A website for married people seeking affairs has been given the go-ahead by a French court to continue luring people to cheat on their spouses.
Website Gleeden was sued by a French Catholic Association in 2015 after it advertised its services in public.
The ads were a little cheeky.
According to The Local, one read:
Contrary to anti-depressants a lover costs the social security system nothing
And another read:
Being faithful to two men means you are twice as faithful
Its website, which has more than three million members (excuse the pun), states:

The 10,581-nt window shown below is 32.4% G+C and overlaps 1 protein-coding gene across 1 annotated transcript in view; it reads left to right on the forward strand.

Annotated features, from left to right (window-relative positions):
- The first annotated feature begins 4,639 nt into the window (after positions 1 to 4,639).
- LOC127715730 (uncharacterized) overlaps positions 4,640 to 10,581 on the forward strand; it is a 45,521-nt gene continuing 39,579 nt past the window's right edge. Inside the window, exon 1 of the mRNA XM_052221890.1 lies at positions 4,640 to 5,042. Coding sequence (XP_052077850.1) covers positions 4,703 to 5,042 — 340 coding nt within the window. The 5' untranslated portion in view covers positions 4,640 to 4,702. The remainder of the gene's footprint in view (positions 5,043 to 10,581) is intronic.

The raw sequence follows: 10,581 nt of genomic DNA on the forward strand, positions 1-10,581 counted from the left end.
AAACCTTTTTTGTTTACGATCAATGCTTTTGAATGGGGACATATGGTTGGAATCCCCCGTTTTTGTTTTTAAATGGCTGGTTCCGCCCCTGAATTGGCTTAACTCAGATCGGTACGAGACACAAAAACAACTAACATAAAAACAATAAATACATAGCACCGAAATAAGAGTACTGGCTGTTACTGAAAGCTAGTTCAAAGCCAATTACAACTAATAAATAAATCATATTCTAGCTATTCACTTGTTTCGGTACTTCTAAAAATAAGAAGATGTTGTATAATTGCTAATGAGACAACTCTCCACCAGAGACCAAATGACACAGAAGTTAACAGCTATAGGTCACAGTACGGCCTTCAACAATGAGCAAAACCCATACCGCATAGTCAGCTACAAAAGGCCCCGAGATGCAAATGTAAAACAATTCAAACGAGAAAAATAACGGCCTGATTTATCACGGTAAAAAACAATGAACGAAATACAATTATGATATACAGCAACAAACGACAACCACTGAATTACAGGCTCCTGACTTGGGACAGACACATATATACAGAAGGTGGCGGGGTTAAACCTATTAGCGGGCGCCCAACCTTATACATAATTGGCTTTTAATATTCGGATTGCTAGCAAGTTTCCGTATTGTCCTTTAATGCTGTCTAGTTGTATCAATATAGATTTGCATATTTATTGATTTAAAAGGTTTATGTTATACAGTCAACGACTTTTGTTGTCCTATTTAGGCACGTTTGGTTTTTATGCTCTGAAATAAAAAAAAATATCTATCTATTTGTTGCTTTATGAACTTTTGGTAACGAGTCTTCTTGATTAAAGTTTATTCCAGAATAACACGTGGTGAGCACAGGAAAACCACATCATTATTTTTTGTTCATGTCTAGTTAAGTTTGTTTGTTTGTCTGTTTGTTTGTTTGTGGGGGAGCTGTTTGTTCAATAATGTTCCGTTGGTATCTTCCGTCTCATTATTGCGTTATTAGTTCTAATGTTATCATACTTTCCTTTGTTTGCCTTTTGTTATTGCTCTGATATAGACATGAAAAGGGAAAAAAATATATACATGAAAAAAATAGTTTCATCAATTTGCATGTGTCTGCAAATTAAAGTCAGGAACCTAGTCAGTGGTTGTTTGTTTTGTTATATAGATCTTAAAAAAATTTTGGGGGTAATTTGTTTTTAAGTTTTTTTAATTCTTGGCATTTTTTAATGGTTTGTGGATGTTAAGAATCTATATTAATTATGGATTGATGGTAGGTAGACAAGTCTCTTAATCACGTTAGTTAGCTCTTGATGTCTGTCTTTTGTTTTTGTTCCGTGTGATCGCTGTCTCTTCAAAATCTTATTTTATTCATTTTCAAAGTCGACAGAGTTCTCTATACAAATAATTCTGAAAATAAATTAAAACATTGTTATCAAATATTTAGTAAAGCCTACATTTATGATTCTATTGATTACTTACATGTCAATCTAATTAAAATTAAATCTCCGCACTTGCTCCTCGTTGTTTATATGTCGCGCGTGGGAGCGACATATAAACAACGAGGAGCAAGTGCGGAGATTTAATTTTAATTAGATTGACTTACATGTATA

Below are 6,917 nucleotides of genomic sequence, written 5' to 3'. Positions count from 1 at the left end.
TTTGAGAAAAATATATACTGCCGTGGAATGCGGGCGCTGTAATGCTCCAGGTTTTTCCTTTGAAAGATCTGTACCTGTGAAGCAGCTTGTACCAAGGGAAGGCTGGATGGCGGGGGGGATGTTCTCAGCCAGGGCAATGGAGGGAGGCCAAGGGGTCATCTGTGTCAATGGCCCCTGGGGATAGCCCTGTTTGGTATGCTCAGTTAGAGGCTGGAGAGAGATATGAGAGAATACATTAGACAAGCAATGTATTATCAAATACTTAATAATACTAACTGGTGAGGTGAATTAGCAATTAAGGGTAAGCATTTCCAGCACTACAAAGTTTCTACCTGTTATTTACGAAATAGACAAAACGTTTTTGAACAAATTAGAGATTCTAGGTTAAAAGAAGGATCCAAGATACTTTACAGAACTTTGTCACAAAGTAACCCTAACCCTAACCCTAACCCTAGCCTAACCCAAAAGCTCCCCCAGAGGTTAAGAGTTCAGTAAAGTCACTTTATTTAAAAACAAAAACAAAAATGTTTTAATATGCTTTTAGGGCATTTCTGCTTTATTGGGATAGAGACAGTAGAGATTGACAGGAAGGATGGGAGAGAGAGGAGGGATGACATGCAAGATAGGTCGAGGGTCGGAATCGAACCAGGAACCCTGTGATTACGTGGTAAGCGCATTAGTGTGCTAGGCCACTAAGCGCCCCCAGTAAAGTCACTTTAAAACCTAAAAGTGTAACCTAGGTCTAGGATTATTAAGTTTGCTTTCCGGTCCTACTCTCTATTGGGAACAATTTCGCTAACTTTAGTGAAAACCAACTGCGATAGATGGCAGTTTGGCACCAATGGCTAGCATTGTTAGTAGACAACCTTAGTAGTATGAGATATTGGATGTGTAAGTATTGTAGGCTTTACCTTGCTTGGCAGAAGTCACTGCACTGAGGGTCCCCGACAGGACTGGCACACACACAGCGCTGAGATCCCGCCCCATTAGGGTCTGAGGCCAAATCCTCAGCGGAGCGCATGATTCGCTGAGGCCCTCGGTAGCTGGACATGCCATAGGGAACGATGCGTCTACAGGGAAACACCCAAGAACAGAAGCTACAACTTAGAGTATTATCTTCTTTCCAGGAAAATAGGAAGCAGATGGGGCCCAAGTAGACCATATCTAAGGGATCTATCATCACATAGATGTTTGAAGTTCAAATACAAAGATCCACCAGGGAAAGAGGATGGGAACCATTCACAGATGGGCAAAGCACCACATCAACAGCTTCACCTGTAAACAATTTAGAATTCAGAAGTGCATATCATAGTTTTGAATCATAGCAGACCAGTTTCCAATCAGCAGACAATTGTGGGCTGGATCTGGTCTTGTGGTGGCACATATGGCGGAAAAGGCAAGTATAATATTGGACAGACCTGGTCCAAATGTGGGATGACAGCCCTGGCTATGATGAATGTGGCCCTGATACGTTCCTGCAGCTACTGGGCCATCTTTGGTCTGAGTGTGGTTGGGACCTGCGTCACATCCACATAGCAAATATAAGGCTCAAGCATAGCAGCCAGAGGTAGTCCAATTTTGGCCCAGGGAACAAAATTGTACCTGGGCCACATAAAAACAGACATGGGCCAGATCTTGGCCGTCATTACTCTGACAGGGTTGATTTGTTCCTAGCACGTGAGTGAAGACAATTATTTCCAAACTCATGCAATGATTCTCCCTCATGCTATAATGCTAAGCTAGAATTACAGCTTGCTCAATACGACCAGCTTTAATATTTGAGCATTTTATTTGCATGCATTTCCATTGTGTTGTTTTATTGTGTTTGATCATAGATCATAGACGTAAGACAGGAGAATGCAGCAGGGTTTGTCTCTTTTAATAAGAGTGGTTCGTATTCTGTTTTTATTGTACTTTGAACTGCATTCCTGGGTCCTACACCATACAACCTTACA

Whether you are looking for an affair in your area or a lover miles away from you while on a trip, Gleeden.com gives you a specific platform to safely get in touch with cheaters worldwide.
The Association accused the website of publicly promoting infidelity, but the court dismissed the complaint because adultery is not a crime in France.
Caroline Mecary, the lawyer for Gleeden, told the Associated Press:
It is a victory of freedom of speech over religious bigotry.